Now showing items 11-20 of 1043
fables choisies de La Fontaine II.
(Librairie Larousse, 1971)
A typical French graduate student text, complete with possible exam questions. A few black-and-white illustrations from Doré, Grandville, and Rabier. I am fortunate to have found three different printings. The title-page ...
Le favole di La Fontaine
(Arnoldo MondadoriIl Melograno, 1971)
Realistic and playful drawings of animals in courtly human garb. I do not see any I would take now, but they are better-than-average. It may be difficult to get some away from the text, since they are so well arranged ...
The Father, his Son and their Donkey/Hermes and the Wood-cutter/The Rich Man and his Servant.
(Oxford University Press, 1971)
Nice changes inculturate these fables: Ibrahim and Ali are given native skin and clothing. Hermes becomes the god of a river. The servant and the rich man con each other.
Fables from La Fontaine, Including His Life of Aesop.
A good selection of Oudry (twenty illustrations, one for each fable here), but the reproductions are not as sharp as I would have hoped. Kitty Muggeridge is Malcolm's wife; her vita is on the back flyleaf. The life of ...
Jean de La Fontaine: The Fables
(Jupiter Books, 1975)
Offhand, I do not think the abundant Doré illustrations quite match those in the Chartwell edition (1982), perhaps especially because of the paper used here. An excellent bilingual presentation, always with Doré's small ...
The Frogs Who Wanted a King.
(Four Winds Press: Scholastic Magazines, 1977)
An ingenious idea, and some ingenious illustrations to match in watercolors. I will try to work one song or slide into a lecture, like the one on the two rats.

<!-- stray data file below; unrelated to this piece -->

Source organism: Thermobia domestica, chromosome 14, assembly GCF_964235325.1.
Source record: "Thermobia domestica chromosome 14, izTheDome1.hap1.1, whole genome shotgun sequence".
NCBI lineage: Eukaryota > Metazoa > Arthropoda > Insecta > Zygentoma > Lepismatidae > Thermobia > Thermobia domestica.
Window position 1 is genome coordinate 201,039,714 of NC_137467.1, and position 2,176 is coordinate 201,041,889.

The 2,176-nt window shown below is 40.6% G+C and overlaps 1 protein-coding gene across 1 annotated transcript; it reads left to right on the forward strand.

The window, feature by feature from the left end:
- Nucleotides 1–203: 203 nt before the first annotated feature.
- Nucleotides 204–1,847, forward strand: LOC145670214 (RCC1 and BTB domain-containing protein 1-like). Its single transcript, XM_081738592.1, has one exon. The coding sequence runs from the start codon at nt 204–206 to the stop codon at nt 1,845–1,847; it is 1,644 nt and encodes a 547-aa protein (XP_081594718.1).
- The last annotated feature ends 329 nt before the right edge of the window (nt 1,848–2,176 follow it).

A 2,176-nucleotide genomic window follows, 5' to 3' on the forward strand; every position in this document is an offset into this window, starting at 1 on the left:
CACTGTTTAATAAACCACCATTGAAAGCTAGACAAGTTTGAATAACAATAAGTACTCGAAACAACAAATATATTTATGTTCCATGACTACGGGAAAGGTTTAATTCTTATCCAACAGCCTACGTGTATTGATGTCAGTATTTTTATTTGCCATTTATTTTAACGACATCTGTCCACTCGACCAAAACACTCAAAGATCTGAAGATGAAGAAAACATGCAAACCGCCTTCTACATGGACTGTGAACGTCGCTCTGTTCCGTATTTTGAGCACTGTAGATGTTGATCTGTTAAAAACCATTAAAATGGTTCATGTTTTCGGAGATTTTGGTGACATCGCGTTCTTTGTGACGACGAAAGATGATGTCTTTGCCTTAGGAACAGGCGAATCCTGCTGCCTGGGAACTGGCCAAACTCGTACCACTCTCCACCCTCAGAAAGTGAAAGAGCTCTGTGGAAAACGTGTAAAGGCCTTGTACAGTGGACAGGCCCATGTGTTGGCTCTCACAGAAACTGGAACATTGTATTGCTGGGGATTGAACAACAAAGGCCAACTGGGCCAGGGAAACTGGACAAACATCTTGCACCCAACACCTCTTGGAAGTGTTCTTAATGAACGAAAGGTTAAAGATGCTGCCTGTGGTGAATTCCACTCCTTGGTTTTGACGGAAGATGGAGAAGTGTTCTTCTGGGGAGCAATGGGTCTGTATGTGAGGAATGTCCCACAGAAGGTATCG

(L'École des Loisirs, 1977)
A lovely find! I first saw these illustrations in the original as separate pages matted at Orrie's in St. Paul. The illustrations are ingenious multipart presentations. The reproductions are only adequate. The best may ...
One Hundred Fables by La Fontaine
(Ginn and Company, 1906)
A helpful little book inscribed in Cambridge. I think the book's first gift lies in its identification of one hundred of LaFontaine's 238 fables for special attention. The copious English notes at the rear help someone ...
Fables de La Fontaine
(H. Fournier AinéH. Fournier aîné, 1838)
This second volume follows the pattern set by the first. Its impressions are generally lighter than in the nouvelle edition from Pangloss. A good example of that light impression is in 9.19 (facing 113). Among the best ...
Fables de La Fontaine
(H. Fournier Ainé, 1838)
This edition answers my earlier question What does 'nouvelle edition' mean, since the book was apparently originally published in 1838? Here is the answer: there was an 1838 edition that was not nouvelle (second). I am ...